At half time, the coach substituted his goalkeeper. The new goalkeeper had a jersey the same color as the opponents. I called it to the referee’s attention before the second half began. The coach was livid! He claimed that he did not have another jersey because the previous goalkeeper did not want to loan his jersey to the replacement. He was gently reminded that there needed to be five distinct colors on the field. He huffed and puffed and threatened to file a complaint about our being “unreasonable” and overstepping our authority. We did not start the second half until he satisfied the color requirement. The next tournament game on our field started on time.
Question: What are the requirements for youth officials regarding alternate jerseys? They are local officials and there are no yellow teams in our area. Parents are very upset at the start up costs for just the starter kit and are reluctant to put out anymore money because it is not clear which alternate jersey to buy since you would conflict with most teams, anyway.
Oh, the yellow team lost the game and apparently had a losing tournament.

USSF answer (May 7, 2009):

As a referee, the coach should KNOW that the Law requires the teams to change so as not to conflict with the referees. (After all, who started wearing black jerseys and thus took away what used to be “the referee color”?)

Referees, particularly at the beginning of their career, are required to have only a gold jersey. If they can afford to buy more colors, good for them, but they do not have to. It was very kind of your crew to find some pinnies to borrow and thus do the yellow team a major favor. The referee on your game would have been justified in requiring the yellow team to change its jerseys. And the referee was also justified in insisting that the goalkeeper change, if only because the coach/referee was a pain.

There are times when the goalkeepers may wear the same color as one another, but they must make every effort to wear a different color than the opposing team’s field players.…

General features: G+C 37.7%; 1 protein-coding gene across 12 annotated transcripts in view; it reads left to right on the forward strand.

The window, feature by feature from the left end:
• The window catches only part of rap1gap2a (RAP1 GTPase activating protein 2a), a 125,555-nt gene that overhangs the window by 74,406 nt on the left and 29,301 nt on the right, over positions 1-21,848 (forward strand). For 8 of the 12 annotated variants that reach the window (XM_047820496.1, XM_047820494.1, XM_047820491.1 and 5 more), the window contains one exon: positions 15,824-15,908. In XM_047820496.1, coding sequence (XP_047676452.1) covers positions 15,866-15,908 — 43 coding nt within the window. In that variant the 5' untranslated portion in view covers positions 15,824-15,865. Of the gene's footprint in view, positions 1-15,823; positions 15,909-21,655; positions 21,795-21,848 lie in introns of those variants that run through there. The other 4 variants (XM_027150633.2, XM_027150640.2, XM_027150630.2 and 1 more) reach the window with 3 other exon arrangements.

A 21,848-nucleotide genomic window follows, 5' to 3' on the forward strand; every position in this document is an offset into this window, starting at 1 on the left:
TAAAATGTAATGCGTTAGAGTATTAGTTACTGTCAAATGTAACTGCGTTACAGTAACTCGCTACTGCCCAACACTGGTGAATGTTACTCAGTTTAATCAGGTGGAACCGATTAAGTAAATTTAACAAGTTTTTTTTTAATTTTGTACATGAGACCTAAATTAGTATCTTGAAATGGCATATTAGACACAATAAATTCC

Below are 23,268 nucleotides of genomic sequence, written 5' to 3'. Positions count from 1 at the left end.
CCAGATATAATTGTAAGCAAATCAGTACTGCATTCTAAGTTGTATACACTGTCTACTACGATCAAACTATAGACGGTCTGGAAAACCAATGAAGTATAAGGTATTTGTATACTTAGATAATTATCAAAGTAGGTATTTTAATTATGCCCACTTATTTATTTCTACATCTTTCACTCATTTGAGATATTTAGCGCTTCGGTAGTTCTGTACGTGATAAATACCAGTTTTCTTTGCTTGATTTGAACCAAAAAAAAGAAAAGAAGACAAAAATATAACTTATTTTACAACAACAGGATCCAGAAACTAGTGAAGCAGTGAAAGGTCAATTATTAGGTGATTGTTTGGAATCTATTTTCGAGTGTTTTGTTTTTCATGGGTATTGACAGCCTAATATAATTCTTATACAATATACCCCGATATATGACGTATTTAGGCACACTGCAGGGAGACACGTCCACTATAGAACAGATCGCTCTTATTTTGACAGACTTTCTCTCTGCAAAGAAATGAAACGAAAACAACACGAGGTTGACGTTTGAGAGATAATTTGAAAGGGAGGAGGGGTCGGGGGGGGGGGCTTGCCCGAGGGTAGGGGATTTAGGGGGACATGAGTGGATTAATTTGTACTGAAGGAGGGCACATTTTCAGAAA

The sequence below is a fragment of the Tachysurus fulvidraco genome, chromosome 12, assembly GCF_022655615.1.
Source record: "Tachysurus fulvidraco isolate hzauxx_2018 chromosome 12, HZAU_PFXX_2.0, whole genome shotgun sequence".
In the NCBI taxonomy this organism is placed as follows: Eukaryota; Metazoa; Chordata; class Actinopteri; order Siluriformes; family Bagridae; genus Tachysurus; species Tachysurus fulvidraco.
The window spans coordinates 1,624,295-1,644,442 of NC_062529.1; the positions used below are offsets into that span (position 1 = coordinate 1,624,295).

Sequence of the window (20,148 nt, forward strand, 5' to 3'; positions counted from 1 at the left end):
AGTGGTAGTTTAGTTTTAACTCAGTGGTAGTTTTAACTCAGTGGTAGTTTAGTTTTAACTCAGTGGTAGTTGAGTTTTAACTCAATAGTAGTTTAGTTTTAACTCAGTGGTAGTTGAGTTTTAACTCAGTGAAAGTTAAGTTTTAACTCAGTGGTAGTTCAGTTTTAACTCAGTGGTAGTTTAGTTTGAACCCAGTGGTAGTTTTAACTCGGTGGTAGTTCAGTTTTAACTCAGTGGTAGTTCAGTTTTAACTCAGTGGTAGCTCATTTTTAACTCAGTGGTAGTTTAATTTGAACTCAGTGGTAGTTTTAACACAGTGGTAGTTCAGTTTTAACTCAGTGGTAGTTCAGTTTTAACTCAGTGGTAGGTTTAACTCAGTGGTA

Picture this! Last minute of play, Team A is losing 2-1 and is awarded a Corner Kick. The keeper from Team A runs up field to participate in the Corner Kick, leaving 1 defender and 1 attacker (Team B) behind. Corner is taken and Team B defense clears the ball all the way to the other half of the field where the lone attacker (B) was next to the defender(A). The AR promptly signals the attacker for Offside as he made a play for the ball. Team B players and Coach of course, were upset with the referee claiming that there should’ve never been a Offside called because the keeper (A) being up field, put the attacker (B) in play-negating any offside.

USSF answer (May 4, 2009):
Another case of “inventive” coaches and players. We all know that a player on the team attacking the opposing team’s goal may be no nearer that goal than either the ball or at least two opposing players to avoid being in an offside position. There is no requirement that the goalkeeper must be one of those two players.

According to your description, there was only a single defender anywhere near the attacking player (Team B), so the attacking player was clearly in an offside position and must be declared offside if he becomes involved by making a play for the ball. Correct decision: Offside for interfering with play.…


On the occasion of a goal kick from Team A the coach is instructing his outside mid-fielders to step off the pitch about 1/3 of the way down, proceed in the direction of the kick while still outside the pitch then enter the pitch to make the play. It took me awhile to realize what was going on. After the game I asked the referee if this was leaving the field without permission and she agreed that they weren’t leaving the field to play the ball as allowed. Also note that the player was not reentering the field at the point at which they left. I also contend that this was done to deceive and thus would be considered unsporting behavior.

USSF answer (April 30, 2009):
Players are allowed to leave the field without permission only during the course of play — to avoid obstacles, such as an opponent, and to play the ball in the possession of an opponent on the line.

Players are not otherwise allowed to leave the field of play without specific permission of the referee. Doing so and then re-entering without permission is at least a cautionable offense.

This has nothing to do with trickery or deception. It is, plain and simple, the offense of leaving the field without permission, an act of misconduct in itself.…